Formative assessment guru Dylan Wiliam and education data science expert Kathleen Scalise (University of Oregon) offer a powerful three-part series on remote teaching and gauging student progress – featured in three recent issues of the ASCD Express.
While the articles focus on digital teaching, so much of the advice also can be applied in face-to-face learning. For example: one key insight relates to student background knowledge as one of the most important factors in student success. Student learning improves when teachers take the time to assess what their students currently know to identify specific gaps and needs.
As we consider the challenges caused by the pandemic, how might teachers determine where students currently stand and what they currently know about the concept(s) being taught? These summaries and links to the attached series will provide answers to that question and provide insight into many more related issues. After the pandemic, as more teachers begin to include digital learning opportunities in their regular classroom instruction, these articles will continue to serve as a go-to resource!
Formative Assessment for Remote Teaching
Over several ASCD Express issues, the authors laid out “practical remote techniques for a formative assessment framework’s five instructional strategies.” Click on a title to read the complete article.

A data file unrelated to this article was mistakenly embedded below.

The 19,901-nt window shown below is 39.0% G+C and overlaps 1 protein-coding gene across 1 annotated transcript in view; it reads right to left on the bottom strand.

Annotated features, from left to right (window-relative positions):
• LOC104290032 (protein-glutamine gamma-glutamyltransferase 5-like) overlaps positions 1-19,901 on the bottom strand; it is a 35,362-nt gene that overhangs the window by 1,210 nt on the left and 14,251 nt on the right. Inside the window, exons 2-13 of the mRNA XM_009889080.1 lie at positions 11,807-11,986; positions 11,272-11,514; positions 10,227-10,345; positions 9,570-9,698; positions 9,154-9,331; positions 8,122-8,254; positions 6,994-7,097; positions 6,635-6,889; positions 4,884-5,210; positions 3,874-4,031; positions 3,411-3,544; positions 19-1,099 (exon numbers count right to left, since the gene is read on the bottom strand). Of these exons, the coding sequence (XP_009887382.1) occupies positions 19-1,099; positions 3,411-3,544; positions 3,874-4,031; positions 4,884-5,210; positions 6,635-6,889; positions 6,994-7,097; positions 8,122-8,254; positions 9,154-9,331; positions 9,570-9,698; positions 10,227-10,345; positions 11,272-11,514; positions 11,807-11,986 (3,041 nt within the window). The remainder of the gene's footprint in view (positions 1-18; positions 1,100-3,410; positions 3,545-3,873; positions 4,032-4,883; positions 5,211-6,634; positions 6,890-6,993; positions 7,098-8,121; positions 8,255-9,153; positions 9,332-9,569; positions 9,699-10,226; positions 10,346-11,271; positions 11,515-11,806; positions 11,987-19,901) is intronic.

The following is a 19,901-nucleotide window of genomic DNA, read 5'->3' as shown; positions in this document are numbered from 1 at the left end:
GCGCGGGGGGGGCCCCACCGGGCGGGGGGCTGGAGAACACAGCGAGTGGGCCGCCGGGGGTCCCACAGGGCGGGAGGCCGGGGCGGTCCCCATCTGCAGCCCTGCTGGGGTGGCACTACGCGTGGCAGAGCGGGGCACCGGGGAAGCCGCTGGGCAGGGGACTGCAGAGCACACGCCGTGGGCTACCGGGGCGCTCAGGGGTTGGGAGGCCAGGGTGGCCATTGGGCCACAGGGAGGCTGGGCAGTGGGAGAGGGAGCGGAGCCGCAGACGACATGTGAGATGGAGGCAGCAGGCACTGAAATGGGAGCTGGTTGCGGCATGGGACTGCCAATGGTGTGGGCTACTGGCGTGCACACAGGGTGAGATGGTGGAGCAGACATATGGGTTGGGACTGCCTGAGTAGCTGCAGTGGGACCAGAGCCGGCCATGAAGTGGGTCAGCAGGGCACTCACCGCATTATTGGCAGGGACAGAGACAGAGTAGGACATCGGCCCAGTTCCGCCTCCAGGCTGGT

Kathleen Scalise and Dylan Wiliam – 12/10/20
Five digital-ready assessment strategies consider where students are going, where they are now, and what they need do to improve.
Quote: “Even in face-to-face teaching, when students all start out with similar amounts of knowledge around a new topic, they will vary dramatically in the sense they have made of what they have heard, seen, or done. It is only by assessing students that we can determine whether they have understood what they need to understand.”
Dylan Wiliam and Kathleen Scalise – 1/14/21
Educators have to think about the quality of evidence we have for instructional decisions in terms of depth and breadth.
Quote: “Whether in an online session or in face-to-face teaching, teachers frequently test the memory retrieval process with checks for understanding. However, when we think of checks as an assessment process, we have to think about the quality of evidence we have for instructional decisions in terms of depth and breadth.”
Kathleen Scalise and Dylan Wiliam 2/11/21
The success of peer collaboration depends on how teachers organize online learning.
Quote: “Of the five strategies of formative assessment, the issue of peer collaboration is the one that depends most critically on how teachers organize online learning. Remote software that supports breakout rooms provides greater possibilities for collaboration than when the main interaction is between individual students and teacher.”